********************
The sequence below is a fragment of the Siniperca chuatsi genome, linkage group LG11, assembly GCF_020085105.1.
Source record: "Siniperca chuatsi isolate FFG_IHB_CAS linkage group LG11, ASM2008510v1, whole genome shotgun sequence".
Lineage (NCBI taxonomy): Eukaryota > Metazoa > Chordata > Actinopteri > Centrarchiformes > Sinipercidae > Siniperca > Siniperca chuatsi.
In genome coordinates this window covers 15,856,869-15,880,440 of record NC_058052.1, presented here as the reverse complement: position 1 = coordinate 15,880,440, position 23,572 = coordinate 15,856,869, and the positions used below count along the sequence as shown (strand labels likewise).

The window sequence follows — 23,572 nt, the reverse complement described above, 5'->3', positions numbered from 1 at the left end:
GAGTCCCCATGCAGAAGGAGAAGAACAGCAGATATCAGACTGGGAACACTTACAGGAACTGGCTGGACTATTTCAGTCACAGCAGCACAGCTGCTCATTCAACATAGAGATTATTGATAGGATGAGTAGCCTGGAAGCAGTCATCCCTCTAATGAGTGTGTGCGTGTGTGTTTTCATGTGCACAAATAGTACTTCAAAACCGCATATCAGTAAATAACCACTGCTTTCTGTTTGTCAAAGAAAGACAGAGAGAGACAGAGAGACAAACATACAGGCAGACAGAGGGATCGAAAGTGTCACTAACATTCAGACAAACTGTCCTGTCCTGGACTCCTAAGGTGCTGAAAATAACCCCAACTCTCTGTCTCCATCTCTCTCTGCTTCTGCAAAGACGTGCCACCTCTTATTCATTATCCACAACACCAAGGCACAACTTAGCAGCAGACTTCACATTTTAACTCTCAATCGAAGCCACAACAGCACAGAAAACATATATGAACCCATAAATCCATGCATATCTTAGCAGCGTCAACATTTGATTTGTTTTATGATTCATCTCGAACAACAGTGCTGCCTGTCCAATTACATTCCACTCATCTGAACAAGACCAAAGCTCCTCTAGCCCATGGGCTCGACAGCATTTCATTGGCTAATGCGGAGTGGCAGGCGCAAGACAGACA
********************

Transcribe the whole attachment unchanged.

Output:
The sequence below is a fragment of the Siniperca chuatsi genome, linkage group LG11, assembly GCF_020085105.1.
Source record: "Siniperca chuatsi isolate FFG_IHB_CAS linkage group LG11, ASM2008510v1, whole genome shotgun sequence".
Lineage (NCBI taxonomy): Eukaryota > Metazoa > Chordata > Actinopteri > Centrarchiformes > Sinipercidae > Siniperca > Siniperca chuatsi.
In genome coordinates this window covers 15,856,869-15,880,440 of record NC_058052.1, presented here as the reverse complement: position 1 = coordinate 15,880,440, position 23,572 = coordinate 15,856,869, and the positions used below count along the sequence as shown (strand labels likewise).

The window sequence follows — 23,572 nt, the reverse complement described above, 5'->3', positions numbered from 1 at the left end:
GAGTCCCCATGCAGAAGGAGAAGAACAGCAGATATCAGACTGGGAACACTTACAGGAACTGGCTGGACTATTTCAGTCACAGCAGCACAGCTGCTCATTCAACATAGAGATTATTGATAGGATGAGTAGCCTGGAAGCAGTCATCCCTCTAATGAGTGTGTGCGTGTGTGTTTTCATGTGCACAAATAGTACTTCAAAACCGCATATCAGTAAATAACCACTGCTTTCTGTTTGTCAAAGAAAGACAGAGAGAGACAGAGAGACAAACATACAGGCAGACAGAGGGATCGAAAGTGTCACTAACATTCAGACAAACTGTCCTGTCCTGGACTCCTAAGGTGCTGAAAATAACCCCAACTCTCTGTCTCCATCTCTCTCTGCTTCTGCAAAGACGTGCCACCTCTTATTCATTATCCACAACACCAAGGCACAACTTAGCAGCAGACTTCACATTTTAACTCTCAATCGAAGCCACAACAGCACAGAAAACATATATGAACCCATAAATCCATGCATATCTTAGCAGCGTCAACATTTGATTTGTTTTATGATTCATCTCGAACAACAGTGCTGCCTGTCCAATTACATTCCACTCATCTGAACAAGACCAAAGCTCCTCTAGCCCATGGGCTCGACAGCATTTCATTGGCTAATGCGGAGTGGCAGGCGCAAGACAGACA